The Paris city council on Wednesday agreed to close a live bird market in the historic center close to Notre Dame cathedral, responding to animal rights activists who called the market a cruel and old-fashioned operation.
“It’s big news for animal rights in Paris. We were very happy! Paris stops considering birds as goods,” Amandine Sansivens, co-founder of the animal rights organization Paris Animaux Zoopolis (PAZ), told The Animal Reader.
The bird market on Louis Lepine operated close to the famous flower market. “About 400 birds are exposed every Sunday in this market,” Sansivens said. PAZ had urged the government to close the cruel market.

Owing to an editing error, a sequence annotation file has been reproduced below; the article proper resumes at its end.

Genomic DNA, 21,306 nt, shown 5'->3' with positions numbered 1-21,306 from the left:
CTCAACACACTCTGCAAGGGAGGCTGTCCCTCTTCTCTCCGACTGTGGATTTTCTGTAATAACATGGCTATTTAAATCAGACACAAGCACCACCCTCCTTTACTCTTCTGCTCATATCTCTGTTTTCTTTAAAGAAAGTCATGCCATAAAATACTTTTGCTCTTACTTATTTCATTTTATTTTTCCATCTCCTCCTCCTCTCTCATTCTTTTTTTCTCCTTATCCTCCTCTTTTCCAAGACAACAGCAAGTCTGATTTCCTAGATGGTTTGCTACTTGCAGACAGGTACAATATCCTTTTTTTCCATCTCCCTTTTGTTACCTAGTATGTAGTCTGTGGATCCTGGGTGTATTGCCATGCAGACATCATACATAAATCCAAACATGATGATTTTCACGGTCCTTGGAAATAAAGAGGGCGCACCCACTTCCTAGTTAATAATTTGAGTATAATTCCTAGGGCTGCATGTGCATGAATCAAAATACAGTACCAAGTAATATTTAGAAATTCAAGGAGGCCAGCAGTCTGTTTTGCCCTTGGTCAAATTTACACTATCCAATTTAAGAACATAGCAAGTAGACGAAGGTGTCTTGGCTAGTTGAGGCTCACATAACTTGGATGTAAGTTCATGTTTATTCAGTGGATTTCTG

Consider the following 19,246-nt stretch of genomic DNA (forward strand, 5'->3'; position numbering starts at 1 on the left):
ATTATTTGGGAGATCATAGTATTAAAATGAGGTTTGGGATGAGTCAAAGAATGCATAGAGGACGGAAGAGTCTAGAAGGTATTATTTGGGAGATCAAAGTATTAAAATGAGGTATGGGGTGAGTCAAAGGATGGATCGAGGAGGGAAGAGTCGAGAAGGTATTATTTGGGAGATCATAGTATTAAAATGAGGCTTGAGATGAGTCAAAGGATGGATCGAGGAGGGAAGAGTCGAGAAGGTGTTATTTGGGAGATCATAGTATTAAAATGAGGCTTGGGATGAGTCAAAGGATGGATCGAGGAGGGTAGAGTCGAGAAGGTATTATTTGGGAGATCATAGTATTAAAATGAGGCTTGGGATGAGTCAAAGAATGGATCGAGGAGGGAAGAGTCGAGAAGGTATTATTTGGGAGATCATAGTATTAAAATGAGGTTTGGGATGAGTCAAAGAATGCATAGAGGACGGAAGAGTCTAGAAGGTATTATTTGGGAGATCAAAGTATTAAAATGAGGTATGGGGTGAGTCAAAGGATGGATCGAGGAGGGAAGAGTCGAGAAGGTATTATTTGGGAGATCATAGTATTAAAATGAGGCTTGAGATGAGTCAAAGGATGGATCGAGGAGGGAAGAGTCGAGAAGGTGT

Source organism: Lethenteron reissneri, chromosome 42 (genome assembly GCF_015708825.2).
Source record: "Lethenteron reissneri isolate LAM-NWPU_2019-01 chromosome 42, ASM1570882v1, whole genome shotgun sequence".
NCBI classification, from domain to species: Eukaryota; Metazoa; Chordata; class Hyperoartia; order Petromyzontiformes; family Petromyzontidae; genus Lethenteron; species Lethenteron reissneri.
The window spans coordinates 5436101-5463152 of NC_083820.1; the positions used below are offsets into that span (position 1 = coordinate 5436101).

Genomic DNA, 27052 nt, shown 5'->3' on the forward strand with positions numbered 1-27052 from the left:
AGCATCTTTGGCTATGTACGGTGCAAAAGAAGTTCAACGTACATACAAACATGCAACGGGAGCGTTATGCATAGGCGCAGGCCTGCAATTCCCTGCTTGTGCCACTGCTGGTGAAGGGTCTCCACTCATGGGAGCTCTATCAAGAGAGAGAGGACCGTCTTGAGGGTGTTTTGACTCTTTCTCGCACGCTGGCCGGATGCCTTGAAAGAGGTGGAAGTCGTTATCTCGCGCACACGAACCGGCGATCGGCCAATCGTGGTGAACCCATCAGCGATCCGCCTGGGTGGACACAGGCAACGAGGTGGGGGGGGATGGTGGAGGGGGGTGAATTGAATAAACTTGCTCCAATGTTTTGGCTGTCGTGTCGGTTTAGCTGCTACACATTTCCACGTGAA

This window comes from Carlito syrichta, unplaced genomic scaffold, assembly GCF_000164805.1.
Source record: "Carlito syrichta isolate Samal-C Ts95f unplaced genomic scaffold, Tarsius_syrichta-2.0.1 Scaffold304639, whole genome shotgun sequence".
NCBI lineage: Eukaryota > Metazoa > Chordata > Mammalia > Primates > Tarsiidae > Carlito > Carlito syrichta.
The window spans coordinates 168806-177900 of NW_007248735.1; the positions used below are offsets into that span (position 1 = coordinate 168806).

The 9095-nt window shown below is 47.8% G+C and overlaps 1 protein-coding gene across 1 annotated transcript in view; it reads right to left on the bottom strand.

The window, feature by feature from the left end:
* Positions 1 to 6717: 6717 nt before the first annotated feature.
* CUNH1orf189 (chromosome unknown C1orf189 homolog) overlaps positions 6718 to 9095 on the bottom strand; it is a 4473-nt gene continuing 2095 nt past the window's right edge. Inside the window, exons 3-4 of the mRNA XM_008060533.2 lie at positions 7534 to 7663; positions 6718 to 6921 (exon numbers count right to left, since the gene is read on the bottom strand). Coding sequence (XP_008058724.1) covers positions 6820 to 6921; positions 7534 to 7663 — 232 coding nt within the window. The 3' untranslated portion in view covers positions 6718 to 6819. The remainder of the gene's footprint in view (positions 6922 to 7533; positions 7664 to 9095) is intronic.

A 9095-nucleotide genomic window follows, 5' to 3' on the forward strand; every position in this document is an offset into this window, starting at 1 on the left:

Christophe Najdovski, Paris’ deputy mayor in charge of animal welfare, said that the market was a center for bird trafficking in France, and the conditions for the birds were not acceptable.
“This is why we are committed to changing the regulations to ban the sale of birds and other animals,” Najdovski said. France has been discussing a new animal welfare law that bans the use of wild animals in entertainment.
The French amusement park Parc Asterix announced last month it would close its dolphin and sea lion aquarium, but they will not send their animals to a sanctuary. Instead, the animals will be sent to other aquariums in Europe.
The bird market in Paris will not close immediately. The government plans to slowly reduce the number of birds at the market and fully close it in a couple of years when the renovation of the flower market starts, according to PAZ.